Residents of Phnom Penh’s Boeung Trabek area yesterday balked at the options to either pay the government for land certificates or sell their land to the municipality during a forum attended by local authorities, area inhabitants and housing rights officials.
City officials earlier this year said they planned on evicting those living in the area in an effort to restore the lake, whose capacity they say has been diminished by encroaching houses. Lake restoration, they said, will reduce flooding in the capital.
The approximately 50 people attending the meeting yesterday were told that current residents would have the option to buy the land they occupy there from the government at $500 per square metre, or sell it to the city for $250 per square metre.
Om Koe, a community representative, said the prices offered by the municipality will likely be deemed unacceptable by most of the 637 families who live north of Boeung Trabek and the 99 families who live south of the area.
“Boeung Trabek is in the middle of the city; nowadays real estate prices are high in that area,” Koe said yesterday. “Some nearby areas sell for $3,000 per square metre . . . How could we sell to the state for $250 per square metre?”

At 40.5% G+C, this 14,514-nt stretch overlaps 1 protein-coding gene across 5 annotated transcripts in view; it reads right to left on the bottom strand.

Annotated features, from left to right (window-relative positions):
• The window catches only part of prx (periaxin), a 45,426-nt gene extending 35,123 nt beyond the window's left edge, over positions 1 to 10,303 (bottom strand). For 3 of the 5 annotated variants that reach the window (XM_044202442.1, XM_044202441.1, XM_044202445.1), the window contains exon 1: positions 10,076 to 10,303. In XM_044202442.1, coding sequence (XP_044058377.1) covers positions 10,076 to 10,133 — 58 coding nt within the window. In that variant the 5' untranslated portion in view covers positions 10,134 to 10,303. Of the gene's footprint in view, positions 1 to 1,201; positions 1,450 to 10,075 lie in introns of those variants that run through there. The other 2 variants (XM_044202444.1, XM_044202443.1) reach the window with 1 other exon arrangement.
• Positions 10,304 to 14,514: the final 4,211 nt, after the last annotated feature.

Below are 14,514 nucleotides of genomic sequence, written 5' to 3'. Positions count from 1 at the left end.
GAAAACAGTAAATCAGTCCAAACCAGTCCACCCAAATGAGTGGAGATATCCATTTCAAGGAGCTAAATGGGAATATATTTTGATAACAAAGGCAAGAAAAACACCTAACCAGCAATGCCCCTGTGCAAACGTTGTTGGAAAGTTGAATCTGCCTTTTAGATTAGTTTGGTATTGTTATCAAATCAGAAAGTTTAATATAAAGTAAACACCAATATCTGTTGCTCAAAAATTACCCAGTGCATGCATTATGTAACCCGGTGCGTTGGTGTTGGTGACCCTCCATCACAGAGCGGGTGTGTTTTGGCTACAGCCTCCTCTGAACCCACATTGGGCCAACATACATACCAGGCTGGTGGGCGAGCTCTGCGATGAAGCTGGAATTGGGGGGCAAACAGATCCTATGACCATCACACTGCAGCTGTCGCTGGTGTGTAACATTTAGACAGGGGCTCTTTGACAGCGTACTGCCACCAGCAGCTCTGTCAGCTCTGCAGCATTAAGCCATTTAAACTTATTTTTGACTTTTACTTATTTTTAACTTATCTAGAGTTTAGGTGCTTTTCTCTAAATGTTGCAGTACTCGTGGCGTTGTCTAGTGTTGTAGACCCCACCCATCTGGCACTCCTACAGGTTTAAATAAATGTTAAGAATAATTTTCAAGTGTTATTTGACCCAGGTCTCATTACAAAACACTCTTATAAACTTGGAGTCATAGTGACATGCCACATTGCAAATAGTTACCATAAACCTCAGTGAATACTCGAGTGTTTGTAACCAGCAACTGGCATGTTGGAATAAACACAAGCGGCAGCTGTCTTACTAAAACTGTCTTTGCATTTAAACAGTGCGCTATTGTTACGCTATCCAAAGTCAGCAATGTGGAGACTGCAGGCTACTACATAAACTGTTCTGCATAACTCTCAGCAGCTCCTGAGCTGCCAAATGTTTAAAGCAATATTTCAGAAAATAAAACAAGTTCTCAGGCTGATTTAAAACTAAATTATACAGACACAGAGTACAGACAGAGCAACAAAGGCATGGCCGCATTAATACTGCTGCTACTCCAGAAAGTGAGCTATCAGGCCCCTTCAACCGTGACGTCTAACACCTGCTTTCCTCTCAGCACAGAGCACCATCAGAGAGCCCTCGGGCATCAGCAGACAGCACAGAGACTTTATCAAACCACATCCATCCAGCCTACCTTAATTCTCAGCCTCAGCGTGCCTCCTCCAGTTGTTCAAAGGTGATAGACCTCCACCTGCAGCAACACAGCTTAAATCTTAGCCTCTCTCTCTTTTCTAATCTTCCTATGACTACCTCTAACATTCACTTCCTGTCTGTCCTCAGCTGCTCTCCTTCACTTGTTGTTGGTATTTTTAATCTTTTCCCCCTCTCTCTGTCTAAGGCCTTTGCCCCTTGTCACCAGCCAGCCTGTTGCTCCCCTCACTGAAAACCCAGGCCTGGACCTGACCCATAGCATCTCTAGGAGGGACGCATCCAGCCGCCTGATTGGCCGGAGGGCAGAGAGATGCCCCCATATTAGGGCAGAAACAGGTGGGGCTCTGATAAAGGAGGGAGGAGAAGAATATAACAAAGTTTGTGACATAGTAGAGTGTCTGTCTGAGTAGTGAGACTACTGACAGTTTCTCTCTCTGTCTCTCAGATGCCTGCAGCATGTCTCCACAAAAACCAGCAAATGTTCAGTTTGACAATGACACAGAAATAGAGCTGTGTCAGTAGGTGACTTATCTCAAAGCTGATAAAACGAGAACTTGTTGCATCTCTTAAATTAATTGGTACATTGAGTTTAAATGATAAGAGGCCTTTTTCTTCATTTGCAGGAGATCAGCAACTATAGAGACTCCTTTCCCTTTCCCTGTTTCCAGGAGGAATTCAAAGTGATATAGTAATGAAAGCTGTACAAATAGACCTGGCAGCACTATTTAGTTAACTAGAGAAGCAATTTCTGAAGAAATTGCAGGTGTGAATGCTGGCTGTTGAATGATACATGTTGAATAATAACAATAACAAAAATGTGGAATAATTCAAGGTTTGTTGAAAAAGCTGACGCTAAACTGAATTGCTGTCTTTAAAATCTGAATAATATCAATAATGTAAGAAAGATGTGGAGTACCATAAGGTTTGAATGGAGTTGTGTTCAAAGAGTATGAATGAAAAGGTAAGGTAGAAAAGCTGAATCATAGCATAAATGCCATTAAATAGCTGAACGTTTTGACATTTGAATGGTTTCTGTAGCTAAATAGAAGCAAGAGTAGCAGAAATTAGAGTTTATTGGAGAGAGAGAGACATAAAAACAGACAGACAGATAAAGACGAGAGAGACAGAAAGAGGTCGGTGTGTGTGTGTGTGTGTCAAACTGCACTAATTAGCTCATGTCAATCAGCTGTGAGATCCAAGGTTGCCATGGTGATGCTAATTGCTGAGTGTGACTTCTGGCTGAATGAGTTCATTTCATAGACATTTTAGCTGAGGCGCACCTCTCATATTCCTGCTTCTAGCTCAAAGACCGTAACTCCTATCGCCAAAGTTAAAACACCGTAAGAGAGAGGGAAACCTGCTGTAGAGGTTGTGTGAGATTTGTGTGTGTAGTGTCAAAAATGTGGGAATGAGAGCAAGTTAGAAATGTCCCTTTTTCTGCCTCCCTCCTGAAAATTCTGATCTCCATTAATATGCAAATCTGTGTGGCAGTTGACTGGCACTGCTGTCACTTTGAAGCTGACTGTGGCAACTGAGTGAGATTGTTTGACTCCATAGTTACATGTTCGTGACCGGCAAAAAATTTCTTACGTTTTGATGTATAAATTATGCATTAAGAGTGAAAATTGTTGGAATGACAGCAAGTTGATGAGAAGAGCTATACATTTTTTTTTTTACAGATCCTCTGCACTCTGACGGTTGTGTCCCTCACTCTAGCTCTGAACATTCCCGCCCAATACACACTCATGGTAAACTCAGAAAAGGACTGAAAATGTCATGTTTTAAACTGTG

Most residents who attended the forum were against the deal, Koe said.
The situation seems reminiscent of other land disputes in Phnom Penh, such as the continuing Boeung Kak Lake and Borei Keila debacles, said Nan Ony, a legal officer for the Housing Rights Task Force. After attending the forum yesterday, he said he hoped the situation in Boeung Trabek would not escalate to violence like other land disputes.
“The state must be careful about how they carry out their solution,” Ony said. “I hope it does not result in violence, like with Boeung Kak and Borei Keila.”